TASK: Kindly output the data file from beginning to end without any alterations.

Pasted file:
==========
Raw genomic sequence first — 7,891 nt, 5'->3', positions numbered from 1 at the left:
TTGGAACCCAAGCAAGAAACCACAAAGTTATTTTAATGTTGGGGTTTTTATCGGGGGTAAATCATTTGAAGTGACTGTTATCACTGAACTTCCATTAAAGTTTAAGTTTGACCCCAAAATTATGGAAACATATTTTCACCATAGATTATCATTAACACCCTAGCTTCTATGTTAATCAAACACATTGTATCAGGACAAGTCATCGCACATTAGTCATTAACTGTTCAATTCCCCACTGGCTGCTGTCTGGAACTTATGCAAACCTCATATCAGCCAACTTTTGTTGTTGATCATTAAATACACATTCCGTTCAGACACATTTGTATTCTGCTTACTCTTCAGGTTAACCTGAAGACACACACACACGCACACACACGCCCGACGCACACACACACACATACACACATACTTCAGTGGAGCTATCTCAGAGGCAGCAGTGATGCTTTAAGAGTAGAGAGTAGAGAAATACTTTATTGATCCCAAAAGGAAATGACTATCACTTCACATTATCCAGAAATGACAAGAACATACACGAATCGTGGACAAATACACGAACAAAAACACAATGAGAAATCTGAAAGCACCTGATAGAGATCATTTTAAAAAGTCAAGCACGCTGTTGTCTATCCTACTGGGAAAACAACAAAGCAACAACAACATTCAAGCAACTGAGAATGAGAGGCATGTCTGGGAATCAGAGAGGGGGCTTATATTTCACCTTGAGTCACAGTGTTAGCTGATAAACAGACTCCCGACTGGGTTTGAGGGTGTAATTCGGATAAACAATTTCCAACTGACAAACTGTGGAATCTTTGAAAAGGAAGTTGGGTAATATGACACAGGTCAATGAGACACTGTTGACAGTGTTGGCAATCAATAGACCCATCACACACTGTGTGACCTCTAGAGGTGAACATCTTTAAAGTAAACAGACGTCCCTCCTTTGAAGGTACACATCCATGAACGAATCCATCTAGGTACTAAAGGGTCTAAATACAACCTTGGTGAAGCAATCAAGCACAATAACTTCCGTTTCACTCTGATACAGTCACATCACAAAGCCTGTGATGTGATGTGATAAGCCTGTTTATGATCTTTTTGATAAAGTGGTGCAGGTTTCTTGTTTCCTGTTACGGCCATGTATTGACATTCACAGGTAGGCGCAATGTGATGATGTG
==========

Raw genomic sequence first — 7,891 nt, 5'->3', positions numbered from 1 at the left:
TTGGAACCCAAGCAAGAAACCACAAAGTTATTTTAATGTTGGGGTTTTTATCGGGGGTAAATCATTTGAAGTGACTGTTATCACTGAACTTCCATTAAAGTTTAAGTTTGACCCCAAAATTATGGAAACATATTTTCACCATAGATTATCATTAACACCCTAGCTTCTATGTTAATCAAACACATTGTATCAGGACAAGTCATCGCACATTAGTCATTAACTGTTCAATTCCCCACTGGCTGCTGTCTGGAACTTATGCAAACCTCATATCAGCCAACTTTTGTTGTTGATCATTAAATACACATTCCGTTCAGACACATTTGTATTCTGCTTACTCTTCAGGTTAACCTGAAGACACACACACACGCACACACACGCCCGACGCACACACACACACATACACACATACTTCAGTGGAGCTATCTCAGAGGCAGCAGTGATGCTTTAAGAGTAGAGAGTAGAGAAATACTTTATTGATCCCAAAAGGAAATGACTATCACTTCACATTATCCAGAAATGACAAGAACATACACGAATCGTGGACAAATACACGAACAAAAACACAATGAGAAATCTGAAAGCACCTGATAGAGATCATTTTAAAAAGTCAAGCACGCTGTTGTCTATCCTACTGGGAAAACAACAAAGCAACAACAACATTCAAGCAACTGAGAATGAGAGGCATGTCTGGGAATCAGAGAGGGGGCTTATATTTCACCTTGAGTCACAGTGTTAGCTGATAAACAGACTCCCGACTGGGTTTGAGGGTGTAATTCGGATAAACAATTTCCAACTGACAAACTGTGGAATCTTTGAAAAGGAAGTTGGGTAATATGACACAGGTCAATGAGACACTGTTGACAGTGTTGGCAATCAATAGACCCATCACACACTGTGTGACCTCTAGAGGTGAACATCTTTAAAGTAAACAGACGTCCCTCCTTTGAAGGTACACATCCATGAACGAATCCATCTAGGTACTAAAGGGTCTAAATACAACCTTGGTGAAGCAATCAAGCACAATAACTTCCGTTTCACTCTGATACAGTCACATCACAAAGCCTGTGATGTGATGTGATAAGCCTGTTTATGATCTTTTTGATAAAGTGGTGCAGGTTTCTTGTTTCCTGTTACGGCCATGTATTGACATTCACAGGTAGGCGCAATGTGATGATGTG